This massive church has been added to and updated over the years which is why it features so many different design styles. While the exterior may not be as ornate as other buildings in Siena, it does have an impressively beautiful interior. Make sure to visit the Chapel of Santa Caterina, marble sculptures, and religious frescoes. The altar pieces, religious fixtures and candelabras are impressive too.
This skinny tower is one of the best known sites in Siena. It stands at 102m tall and can be found in the Palazzo Pubblico. It was built during the same time as the palace, so it features a similar design. Visitors are allowed to climb to the top for incredible views of Siena. You’ll need to climb 200 steps but the views are definitely worth it. You’ll even be able to catch a few glimpses of the Tuscan countryside.
Siena is full of quirky bars, cozy hangouts, and charming cafes that serve wine. If you want to take a break from exploring the tourist trail it’s best to grab a glass, take a seat, and enjoy some people watching. There are great bars all over Sienna and while you may just want to wander into establishments that catch your eye, there are a few noteworthy watering holes to keep in mind. Check out Un Tubo, a wine bar with live jazz music, Bar II Palio, a pub with outdoor seating overlooking Piazza del Campo. There’s also La Diana, a casual pub with a great selection of craft beers, and Cacio & Pere which has reasonably priced drinks and DJ sets.
The Porta Pispini is a portal that used to make up part of the defensive network that surrounded Siena during the Middle Ages. This gateway is outfitted with a double doorway that is constructed from stone and features regal arches and an inner gate that still has its original wooden doors and frame. Visitors can see the original city walls and the guard tower that’s located to the right of the gate.
Italian coffee is delicious and there’s no better place to get your fill than in Siena. There are quaint cafes all over that city that will welcome you with an expertly made cup of coffee. Check out the city’s most famous cafe, Torrefazione Fiorella, which has every coffee drink you could imagine. Bar II Palio has a great outdoor seating area that’s perfect for sipping a steamy cup, and Cafe Nannini is the best for a coffee and pastry combination.
You can’t visit Italy without eating gelato, especially in Siena. The city is dotted with gelato shops selling the creamiest, most flavorful concoctions. Make sure to check out La Vecchia Latteria, a hidden gem that prides themselves on fresh ingredients, as well as Grom, a popular chain that is well known around Italy. There’s also Gelateria Il Bacio, which is a favourite among the locals, and Gelateria Kopakabana, which has created more than 200 original flavours.
If you want to experience authentic, Italian cooking you need to explore the restaurant scene. There will be plenty of places around the city so it may get a little overwhelming. A few restaurants to keep in mind are Castel Monastero, a luxurious hotel restaurant just outside Siena that is run by chef, Gordon Ramsy. There’s also Gino Cacino di Angelo, a great spot to get sandwiches with fresh meat and cheeses. Check out La Prosciutteria, a rustic restaurant where you can get planks of meat and Tuscan wine, as well as Numero Unico, a fine dining establishment known for its rabbit antipasto and glazed duck.
This fort is located near Franchi Stadium in west Siena. It was built by Duke Cosimo during the 16th and 17th centuries to help prevent uprisings from the citizens who were unhappy with the Florentine rule. It’s made up of four defensive towers, and a large central wall. You’ll find beautiful gardens to walk through and explore around the complex. There are festivals and concerts held here regularly that you can attend.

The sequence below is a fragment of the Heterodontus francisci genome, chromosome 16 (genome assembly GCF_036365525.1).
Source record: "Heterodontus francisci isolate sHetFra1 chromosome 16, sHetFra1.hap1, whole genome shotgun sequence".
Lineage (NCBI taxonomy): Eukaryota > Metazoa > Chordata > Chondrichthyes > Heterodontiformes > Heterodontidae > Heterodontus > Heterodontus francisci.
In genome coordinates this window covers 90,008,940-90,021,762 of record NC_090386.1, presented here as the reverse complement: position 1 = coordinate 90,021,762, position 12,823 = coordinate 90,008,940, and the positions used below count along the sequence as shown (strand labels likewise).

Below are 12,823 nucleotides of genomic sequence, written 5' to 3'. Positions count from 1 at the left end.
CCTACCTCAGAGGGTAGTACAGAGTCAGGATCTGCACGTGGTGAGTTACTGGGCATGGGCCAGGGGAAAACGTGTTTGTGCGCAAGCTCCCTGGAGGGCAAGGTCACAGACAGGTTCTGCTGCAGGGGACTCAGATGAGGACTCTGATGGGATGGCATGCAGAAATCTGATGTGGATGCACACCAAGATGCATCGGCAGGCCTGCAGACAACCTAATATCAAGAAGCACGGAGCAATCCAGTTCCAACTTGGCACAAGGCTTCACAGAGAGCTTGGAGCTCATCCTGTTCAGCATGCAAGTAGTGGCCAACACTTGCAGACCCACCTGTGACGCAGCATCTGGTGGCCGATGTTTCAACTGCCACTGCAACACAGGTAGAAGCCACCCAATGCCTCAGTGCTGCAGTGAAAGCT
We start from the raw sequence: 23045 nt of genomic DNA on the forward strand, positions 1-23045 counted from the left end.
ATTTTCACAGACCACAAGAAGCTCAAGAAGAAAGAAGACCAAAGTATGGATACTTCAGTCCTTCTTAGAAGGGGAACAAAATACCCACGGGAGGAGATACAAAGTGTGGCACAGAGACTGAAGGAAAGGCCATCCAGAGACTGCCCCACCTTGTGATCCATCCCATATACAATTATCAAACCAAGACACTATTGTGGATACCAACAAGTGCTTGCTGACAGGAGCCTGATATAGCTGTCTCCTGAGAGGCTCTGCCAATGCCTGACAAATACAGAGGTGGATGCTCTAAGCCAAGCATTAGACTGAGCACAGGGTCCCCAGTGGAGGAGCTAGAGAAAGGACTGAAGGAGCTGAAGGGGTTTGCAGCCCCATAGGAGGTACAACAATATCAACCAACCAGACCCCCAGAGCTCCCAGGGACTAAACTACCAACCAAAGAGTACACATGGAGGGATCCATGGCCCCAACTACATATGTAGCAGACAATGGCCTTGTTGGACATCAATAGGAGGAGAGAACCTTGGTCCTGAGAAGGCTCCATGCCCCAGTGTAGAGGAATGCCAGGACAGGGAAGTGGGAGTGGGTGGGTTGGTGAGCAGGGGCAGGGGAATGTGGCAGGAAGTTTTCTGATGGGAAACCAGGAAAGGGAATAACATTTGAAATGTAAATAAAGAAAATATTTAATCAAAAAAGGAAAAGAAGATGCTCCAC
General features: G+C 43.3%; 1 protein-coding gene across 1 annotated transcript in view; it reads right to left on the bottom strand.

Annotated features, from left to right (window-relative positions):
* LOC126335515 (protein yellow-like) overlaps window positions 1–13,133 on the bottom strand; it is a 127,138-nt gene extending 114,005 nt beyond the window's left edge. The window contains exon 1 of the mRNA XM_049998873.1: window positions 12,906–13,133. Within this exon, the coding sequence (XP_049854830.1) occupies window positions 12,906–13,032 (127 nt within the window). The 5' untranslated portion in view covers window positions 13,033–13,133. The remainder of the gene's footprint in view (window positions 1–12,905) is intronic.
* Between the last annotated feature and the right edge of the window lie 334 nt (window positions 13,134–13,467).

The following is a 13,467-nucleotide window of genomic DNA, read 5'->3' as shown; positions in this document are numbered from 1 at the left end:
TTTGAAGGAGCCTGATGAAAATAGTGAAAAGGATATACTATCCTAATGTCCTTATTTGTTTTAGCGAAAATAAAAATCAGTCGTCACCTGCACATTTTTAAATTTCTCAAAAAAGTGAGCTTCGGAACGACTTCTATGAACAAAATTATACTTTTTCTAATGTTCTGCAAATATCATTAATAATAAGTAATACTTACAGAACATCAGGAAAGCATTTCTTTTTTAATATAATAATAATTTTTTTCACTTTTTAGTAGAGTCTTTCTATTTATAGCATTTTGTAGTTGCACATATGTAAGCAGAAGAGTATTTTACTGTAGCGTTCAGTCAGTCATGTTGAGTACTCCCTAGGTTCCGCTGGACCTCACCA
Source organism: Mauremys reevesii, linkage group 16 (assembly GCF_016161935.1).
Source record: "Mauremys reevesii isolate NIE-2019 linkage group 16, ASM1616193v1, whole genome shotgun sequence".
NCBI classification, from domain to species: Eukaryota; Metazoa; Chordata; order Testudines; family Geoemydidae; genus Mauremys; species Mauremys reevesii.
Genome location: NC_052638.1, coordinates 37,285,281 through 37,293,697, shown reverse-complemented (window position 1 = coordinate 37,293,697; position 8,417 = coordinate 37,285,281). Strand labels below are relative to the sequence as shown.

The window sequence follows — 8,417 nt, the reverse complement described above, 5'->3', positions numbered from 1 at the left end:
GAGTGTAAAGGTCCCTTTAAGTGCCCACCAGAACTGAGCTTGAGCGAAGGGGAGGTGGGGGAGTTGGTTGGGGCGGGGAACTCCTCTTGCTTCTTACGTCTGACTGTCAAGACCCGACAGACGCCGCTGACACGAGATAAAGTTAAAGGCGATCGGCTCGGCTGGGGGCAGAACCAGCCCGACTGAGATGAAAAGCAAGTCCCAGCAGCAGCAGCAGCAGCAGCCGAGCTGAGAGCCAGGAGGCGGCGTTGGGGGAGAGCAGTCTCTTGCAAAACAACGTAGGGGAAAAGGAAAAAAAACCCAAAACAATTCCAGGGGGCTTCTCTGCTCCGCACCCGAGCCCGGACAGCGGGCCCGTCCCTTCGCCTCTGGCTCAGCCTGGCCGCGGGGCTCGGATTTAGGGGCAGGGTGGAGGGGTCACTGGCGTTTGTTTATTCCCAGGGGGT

If you’re looking for an adventure it’s time to get lost in Siena. While this city is famous for its major attractions, there is a lot to be seen down the small alleyways, hidden courtyards, and natural areas. Spend some time wandering down the small streets to see beautiful scenes of local life. There are colourful flowers, green vegetable gardens, and fresh laundry hanging from the window lines. Make sure to bring your camera as the city streets, mural artwork, and architecture will make for some stunning photos to take home and frame in your living room.
This is another gem in Siena that goes under the radar. While the coffee lovers can be found in the cafes, tea drinkers can venture to the Tea Room. The aesthetic is what makes this place so exciting as it looks like a 15th-century tavern with vaulted ceilings, antique furniture, and a fireplace. They serve up more than 100 selections of tea and have traditional Italian options as well as a selection from all over the world. Since they do still have coffee, as well as a full bar, anyone can enjoy a visit.
This cathedral is one of the most renowned works of Gothic architecture in Italy. Both the interior and exterior were artfully designed and stand out grandly in Siena’s sea of historic buildings. It was first built in the 13th century in the Piazza del Duomo and has served as the city’s icon. The marble arches, frescoes, and golden dome make this cathedral extra special.
This 14th-century theatre was originally built to entertain King Charles V when he visited from Austria. The original building has been destroyed many times over but rebuilt with the vision of various artists over the years. The architecture and interior design are stunning, as are the beautiful performances put on here. If you’d like to catch an Italian opera or ballet, this is your place.
Siena is full of history, culture, and undeniable charm. No matter what you do in this city you’ll be sure to find something you’ll love and will remember for a lifetime.